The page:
Everything that Peele uses in the background of this film paints a rich and cohesive picture telling us one thing, and one thing only: There is something wrong here, something that is simply off. What is it? Well, rest assured that the end does not disappoint in delivering the answer.


As we go deeper into the movie, next, it is worth discussing the actors’ performances, as well. They are visceral and gripping, honest in their form. Lupita Nyong’o splits herself splendidly between Adelaide Wilson and Red, her evil version. She’s graceful and deeply emotional as the woman, the wife, and the mother of two whose sole purpose in the midst of all this is to keep her family safe. She’s almost mechanical and inhuman, devious and soulless as Red, the one leading the revolt and the rise of all doppelgangers from the underground tunnels. It is safe to say, wholeheartedly even, that Lupita Nyong’o carries ‘Us’ from beginning to end with her masterful play.

Not far behind her is Winston Duke, who portrays Gabe, the slightly oblivious husband, and Abraham, the brutal monster that uses animal-like sounds to communicate with other males of his ‘underground’ species. At times, Gabe annoys us as much as he annoys Adelaide. He seems to be completely unaware of what’s about to happen to him or his family—though who could blame him? Besides his wife’s recent hard-to-explain premonitions and without prior knowledge of her childhood experience in the mirror funhouse down by the beach, how can we expect Gabe to react any differently? Granted, he is not the brightest of the Wilsons, clearly evidenced by his decision to confront his family’s doubles in the driveway with a baseball bat, and his desire to settle in the Tylers’ home, dead bodies be damned. But we can’t help but root for Gabe. We even breathe a sigh of relief as we see him survive one scene or another.


A truly spectacular presence is Elizabeth Moss playing Kitty Tyler. She doesn’t get as much screen time as the others, but she certainly makes her mark through a stirring performance. We feel the unadulterated delight as Dahlia, her mysterious clone, puts on lip gloss for the first time. We witness Dahlia’s unspoken madness as she tries to control the story, to make sure that what she’s doing up here serves its almost-holy purpose. Her dedication is remarkably coherent, despite the savagery.

Let us not ignore Shahadi Wright Joseph and Evan Alex, either. They portray Zora and Jason Wilson, respectively, as well as their evil and downright psychopathic doubles. The children aren’t mere secondary characters pushed to do things in order to advance the plot, like you’d normally see in one too many horror films. They do not exist to warn their parents, to be paralyzed by fear or, worst of all, to be victims. No, they are the young Wilsons, and they fight as hard as their parents against the invading look-alikes. We have the absolute privilege to watch them transform—from innocent and slightly apathetic kids, into unexpected warriors… and killers.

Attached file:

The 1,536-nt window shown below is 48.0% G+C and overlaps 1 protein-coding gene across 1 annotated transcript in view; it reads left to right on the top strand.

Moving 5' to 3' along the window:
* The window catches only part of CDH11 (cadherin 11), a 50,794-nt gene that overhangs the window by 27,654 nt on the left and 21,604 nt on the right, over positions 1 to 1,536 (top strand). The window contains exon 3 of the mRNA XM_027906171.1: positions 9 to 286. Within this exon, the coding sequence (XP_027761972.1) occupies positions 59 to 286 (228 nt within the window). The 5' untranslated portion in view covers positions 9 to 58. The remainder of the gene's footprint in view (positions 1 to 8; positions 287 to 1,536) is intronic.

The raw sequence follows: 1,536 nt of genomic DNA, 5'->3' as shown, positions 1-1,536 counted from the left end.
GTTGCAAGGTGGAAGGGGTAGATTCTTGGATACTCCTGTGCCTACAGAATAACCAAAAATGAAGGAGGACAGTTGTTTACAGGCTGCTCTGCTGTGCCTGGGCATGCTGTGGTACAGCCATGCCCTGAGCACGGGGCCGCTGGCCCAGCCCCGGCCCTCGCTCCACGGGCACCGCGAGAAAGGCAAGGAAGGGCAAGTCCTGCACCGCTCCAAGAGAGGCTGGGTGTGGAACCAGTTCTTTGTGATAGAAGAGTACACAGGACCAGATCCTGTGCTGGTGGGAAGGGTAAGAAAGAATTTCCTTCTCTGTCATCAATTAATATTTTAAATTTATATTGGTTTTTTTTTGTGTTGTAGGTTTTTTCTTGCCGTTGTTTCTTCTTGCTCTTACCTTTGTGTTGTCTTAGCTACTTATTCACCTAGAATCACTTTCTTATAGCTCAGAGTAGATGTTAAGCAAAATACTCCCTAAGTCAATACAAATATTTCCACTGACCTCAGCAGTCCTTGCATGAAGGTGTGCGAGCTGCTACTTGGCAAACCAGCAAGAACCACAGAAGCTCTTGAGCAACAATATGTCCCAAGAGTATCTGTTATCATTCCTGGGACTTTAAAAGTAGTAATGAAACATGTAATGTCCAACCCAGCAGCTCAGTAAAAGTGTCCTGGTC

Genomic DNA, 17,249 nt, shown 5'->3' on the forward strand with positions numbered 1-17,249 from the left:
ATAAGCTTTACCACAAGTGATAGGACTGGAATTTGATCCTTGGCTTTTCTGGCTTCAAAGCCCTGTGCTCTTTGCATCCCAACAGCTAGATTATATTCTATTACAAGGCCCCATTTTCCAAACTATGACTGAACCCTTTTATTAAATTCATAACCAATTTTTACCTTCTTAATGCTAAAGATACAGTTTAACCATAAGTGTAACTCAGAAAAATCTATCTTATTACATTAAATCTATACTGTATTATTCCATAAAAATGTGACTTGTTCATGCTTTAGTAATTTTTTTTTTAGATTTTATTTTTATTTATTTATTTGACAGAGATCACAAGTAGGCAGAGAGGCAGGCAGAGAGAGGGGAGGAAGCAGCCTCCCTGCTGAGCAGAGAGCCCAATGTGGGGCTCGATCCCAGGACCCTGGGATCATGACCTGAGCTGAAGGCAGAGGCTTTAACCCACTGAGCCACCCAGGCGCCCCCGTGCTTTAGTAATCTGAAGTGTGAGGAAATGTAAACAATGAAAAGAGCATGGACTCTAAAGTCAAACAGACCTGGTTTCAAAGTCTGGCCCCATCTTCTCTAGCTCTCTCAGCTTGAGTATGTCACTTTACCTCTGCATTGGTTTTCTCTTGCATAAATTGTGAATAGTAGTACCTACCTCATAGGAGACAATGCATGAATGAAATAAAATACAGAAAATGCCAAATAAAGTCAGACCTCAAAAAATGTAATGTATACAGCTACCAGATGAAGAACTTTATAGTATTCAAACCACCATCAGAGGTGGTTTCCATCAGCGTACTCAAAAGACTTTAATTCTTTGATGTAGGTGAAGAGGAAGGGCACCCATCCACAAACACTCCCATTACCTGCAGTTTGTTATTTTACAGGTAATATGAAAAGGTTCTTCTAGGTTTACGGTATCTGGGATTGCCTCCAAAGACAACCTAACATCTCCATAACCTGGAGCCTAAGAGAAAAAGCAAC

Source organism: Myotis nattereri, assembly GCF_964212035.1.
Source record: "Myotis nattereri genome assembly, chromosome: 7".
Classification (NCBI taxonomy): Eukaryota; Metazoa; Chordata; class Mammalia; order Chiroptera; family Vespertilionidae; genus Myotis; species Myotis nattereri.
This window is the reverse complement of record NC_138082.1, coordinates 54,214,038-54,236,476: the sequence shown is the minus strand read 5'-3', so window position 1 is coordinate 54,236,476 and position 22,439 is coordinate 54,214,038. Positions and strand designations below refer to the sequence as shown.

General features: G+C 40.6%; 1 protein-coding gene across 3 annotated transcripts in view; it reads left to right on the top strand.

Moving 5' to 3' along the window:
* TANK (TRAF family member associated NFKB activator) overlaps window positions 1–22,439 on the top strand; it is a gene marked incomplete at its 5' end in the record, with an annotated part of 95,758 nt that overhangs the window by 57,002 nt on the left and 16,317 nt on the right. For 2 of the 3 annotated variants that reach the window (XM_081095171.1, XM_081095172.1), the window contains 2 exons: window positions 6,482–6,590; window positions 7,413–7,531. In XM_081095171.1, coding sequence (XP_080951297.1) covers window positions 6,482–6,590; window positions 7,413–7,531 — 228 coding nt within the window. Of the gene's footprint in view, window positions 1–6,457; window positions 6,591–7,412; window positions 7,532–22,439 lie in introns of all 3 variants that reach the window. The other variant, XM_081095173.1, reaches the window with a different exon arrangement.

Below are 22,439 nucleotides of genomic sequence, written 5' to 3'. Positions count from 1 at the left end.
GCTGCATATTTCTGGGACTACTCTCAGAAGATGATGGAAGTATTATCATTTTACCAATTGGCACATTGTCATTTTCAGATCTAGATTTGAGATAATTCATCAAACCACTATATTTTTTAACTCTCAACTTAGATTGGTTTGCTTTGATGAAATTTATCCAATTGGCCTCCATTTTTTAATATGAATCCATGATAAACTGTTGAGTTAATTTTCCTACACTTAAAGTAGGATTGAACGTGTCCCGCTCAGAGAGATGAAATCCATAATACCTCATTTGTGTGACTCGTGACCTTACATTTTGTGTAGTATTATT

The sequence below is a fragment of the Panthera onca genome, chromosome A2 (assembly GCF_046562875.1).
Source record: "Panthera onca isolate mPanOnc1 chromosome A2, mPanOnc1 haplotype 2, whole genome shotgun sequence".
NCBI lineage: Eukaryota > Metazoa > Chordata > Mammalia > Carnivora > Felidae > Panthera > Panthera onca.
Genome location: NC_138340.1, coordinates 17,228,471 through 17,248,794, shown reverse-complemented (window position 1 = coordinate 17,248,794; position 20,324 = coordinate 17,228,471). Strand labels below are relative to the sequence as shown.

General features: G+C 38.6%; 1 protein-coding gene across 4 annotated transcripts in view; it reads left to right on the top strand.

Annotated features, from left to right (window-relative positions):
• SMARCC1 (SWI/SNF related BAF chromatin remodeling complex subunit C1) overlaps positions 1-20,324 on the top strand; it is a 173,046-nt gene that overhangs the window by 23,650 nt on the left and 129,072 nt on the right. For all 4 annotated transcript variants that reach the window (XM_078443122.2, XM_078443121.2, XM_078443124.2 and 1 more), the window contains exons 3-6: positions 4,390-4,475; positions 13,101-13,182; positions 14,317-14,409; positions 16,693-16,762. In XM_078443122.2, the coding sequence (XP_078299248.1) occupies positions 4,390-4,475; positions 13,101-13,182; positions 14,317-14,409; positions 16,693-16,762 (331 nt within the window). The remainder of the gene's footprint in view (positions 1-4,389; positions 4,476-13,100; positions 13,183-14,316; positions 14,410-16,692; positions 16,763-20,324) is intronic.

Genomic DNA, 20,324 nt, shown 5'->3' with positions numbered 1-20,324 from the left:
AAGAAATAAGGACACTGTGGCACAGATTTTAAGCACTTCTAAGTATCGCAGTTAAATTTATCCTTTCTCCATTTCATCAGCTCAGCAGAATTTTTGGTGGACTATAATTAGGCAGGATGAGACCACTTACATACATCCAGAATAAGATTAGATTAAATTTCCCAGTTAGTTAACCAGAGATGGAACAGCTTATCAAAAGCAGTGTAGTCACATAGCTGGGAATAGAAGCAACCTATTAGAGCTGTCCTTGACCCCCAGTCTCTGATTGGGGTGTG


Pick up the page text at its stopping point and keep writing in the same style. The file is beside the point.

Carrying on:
Despite the violence, however, Peele doesn’t let the story get dark beyond redemption. His brave and shameless use of humour, mostly through Gabe Wilson, is a much-needed injection to soothe our stretched nerves as we watch this struggle unfold. The male lead isn’t the fearless hero with a quest. He’s the comic relief. The first character you think will get killed before the movie ends. Like a loyal sidekick, Tim Heidecker’s Josh Tyler is almost as ‘bad’ as Gabe. They make us smile. The dollops of humour relieve the tension, every time, just before we’re plunged into another chapter of the Wilsons’ inferno.

Once you’ve reached the scrolling credits, you understand that ‘Us’ delivered three notable blows throughout its performance. The first, of course, comes when the doppelgangers come into the Wilsons’ home and turn their lives upside down. The second arrives with the realisation that Adelaide and her family aren’t the only ones dealing with killer copies of themselves. The third is the crown jewel, and it comes at the very end, courtesy of Adelaide herself. Rarely do I find myself walking out of a movie and unable to get that ending out of my head. It’s not a feeling I’d want to lose anytime soon.

With a whopping $71 million box office so far, it’s no wonder that ‘Us’ is getting such a buzz. The sudden change of tone in the visual storytelling, from the seemingly happy family with a slightly traumatised mom and a goofy dad to the crippling nightmare of a home invasion. The foreshadowing that is so neatly embedded into the setting and the characters’ words and actions, that you don’t even put two and two together until the very end—as you should. The thoughtful and rigorous process of character development that shows us exactly what we’re capable of, what lengths we’re willing to go to in order to survive and defend ourselves and our loved ones. The execution in its entirety, from page to screen.

All these elements point to one undeniable truth: Jordan Peele’s ‘Us’ delivers as a work of cinematic craftsmanship and horror masterpiece, and then some.